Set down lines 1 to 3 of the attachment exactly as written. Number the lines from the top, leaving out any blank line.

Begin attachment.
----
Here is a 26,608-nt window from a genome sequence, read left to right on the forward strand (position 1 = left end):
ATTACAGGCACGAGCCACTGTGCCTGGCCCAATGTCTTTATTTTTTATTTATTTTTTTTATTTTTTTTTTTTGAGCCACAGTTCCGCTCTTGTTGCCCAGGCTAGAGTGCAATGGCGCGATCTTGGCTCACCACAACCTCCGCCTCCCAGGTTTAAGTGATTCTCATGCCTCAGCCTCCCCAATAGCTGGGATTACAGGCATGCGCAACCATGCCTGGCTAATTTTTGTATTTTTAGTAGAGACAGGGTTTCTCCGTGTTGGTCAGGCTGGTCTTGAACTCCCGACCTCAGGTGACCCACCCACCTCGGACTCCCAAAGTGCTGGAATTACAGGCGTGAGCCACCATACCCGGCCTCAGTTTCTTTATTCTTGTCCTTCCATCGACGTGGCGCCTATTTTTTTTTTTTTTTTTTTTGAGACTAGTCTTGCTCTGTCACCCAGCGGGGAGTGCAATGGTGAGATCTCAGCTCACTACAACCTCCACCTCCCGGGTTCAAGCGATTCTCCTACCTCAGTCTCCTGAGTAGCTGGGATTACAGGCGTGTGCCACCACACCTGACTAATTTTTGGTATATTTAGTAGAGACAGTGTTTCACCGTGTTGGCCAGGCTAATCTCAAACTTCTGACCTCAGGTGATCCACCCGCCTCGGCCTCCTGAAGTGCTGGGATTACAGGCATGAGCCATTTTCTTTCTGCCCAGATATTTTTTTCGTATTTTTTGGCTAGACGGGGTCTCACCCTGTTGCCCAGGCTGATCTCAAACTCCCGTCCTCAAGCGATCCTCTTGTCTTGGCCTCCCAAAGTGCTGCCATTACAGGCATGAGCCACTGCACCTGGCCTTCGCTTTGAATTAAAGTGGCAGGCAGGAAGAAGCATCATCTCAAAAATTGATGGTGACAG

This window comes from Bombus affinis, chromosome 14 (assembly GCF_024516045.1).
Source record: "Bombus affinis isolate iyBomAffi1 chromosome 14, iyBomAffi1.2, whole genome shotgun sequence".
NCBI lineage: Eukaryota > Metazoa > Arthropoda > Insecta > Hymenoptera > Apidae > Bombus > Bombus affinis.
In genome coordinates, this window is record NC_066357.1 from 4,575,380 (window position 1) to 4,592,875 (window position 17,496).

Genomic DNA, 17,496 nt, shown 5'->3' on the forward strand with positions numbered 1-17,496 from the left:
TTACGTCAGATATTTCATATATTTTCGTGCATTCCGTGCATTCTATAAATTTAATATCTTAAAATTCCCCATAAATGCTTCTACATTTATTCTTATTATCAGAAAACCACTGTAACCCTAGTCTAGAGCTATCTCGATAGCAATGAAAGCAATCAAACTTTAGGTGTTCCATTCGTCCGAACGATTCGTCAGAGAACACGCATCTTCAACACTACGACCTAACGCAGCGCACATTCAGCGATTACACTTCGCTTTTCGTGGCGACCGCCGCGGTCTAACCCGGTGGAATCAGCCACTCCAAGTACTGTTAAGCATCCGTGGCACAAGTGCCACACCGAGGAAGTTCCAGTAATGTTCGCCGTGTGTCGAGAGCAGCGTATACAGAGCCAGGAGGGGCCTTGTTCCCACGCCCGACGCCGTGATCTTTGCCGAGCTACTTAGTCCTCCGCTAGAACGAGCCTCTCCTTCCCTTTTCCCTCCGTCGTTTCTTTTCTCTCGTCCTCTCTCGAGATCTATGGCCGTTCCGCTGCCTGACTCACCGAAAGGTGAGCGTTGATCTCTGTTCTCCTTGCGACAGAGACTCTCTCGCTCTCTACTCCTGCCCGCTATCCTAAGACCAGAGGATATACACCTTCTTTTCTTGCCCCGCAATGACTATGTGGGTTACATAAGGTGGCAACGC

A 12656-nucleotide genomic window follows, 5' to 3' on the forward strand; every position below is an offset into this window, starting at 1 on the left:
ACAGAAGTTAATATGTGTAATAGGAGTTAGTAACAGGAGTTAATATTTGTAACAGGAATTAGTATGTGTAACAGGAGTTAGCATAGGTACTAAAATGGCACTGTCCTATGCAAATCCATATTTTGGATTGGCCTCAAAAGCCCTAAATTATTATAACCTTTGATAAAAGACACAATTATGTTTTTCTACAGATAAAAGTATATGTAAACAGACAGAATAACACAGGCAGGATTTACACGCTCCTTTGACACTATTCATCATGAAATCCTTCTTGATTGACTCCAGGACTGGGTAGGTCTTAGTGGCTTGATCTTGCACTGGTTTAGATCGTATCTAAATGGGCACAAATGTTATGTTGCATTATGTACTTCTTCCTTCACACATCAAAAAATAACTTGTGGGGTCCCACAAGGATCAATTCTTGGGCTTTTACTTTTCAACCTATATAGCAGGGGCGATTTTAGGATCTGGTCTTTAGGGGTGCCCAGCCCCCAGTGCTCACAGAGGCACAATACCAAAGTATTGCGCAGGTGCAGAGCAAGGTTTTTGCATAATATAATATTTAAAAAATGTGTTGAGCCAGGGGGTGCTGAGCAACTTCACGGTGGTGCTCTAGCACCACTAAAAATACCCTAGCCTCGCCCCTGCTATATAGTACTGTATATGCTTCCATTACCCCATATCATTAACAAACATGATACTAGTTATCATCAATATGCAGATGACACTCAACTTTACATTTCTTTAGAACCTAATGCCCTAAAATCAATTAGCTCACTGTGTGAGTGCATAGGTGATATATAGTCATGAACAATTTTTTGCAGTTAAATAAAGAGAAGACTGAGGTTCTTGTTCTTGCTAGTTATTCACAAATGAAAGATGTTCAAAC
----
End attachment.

Here is a 26,608-nt window from a genome sequence, read left to right on the forward strand (position 1 = left end):
ATTACAGGCACGAGCCACTGTGCCTGGCCCAATGTCTTTATTTTTTATTTATTTTTTTTATTTTTTTTTTTTGAGCCACAGTTCCGCTCTTGTTGCCCAGGCTAGAGTGCAATGGCGCGATCTTGGCTCACCACAACCTCCGCCTCCCAGGTTTAAGTGATTCTCATGCCTCAGCCTCCCCAATAGCTGGGATTACAGGCATGCGCAACCATGCCTGGCTAATTTTTGTATTTTTAGTAGAGACAGGGTTTCTCCGTGTTGGTCAGGCTGGTCTTGAACTCCCGACCTCAGGTGACCCACCCACCTCGGACTCCCAAAGTGCTGGAATTACAGGCGTGAGCCACCATACCCGGCCTCAGTTTCTTTATTCTTGTCCTTCCATCGACGTGGCGCCTATTTTTTTTTTTTTTTTTTTTGAGACTAGTCTTGCTCTGTCACCCAGCGGGGAGTGCAATGGTGAGATCTCAGCTCACTACAACCTCCACCTCCCGGGTTCAAGCGATTCTCCTACCTCAGTCTCCTGAGTAGCTGGGATTACAGGCGTGTGCCACCACACCTGACTAATTTTTGGTATATTTAGTAGAGACAGTGTTTCACCGTGTTGGCCAGGCTAATCTCAAACTTCTGACCTCAGGTGATCCACCCGCCTCGGCCTCCTGAAGTGCTGGGATTACAGGCATGAGCCATTTTCTTTCTGCCCAGATATTTTTTTCGTATTTTTTGGCTAGACGGGGTCTCACCCTGTTGCCCAGGCTGATCTCAAACTCCCGTCCTCAAGCGATCCTCTTGTCTTGGCCTCCCAAAGTGCTGCCATTACAGGCATGAGCCACTGCACCTGGCCTTCGCTTTGAATTAAAGTGGCAGGCAGGAAGAAGCATCATCTCAAAAATTGATGGTGACAG

This window comes from Bombus affinis, chromosome 14 (assembly GCF_024516045.1).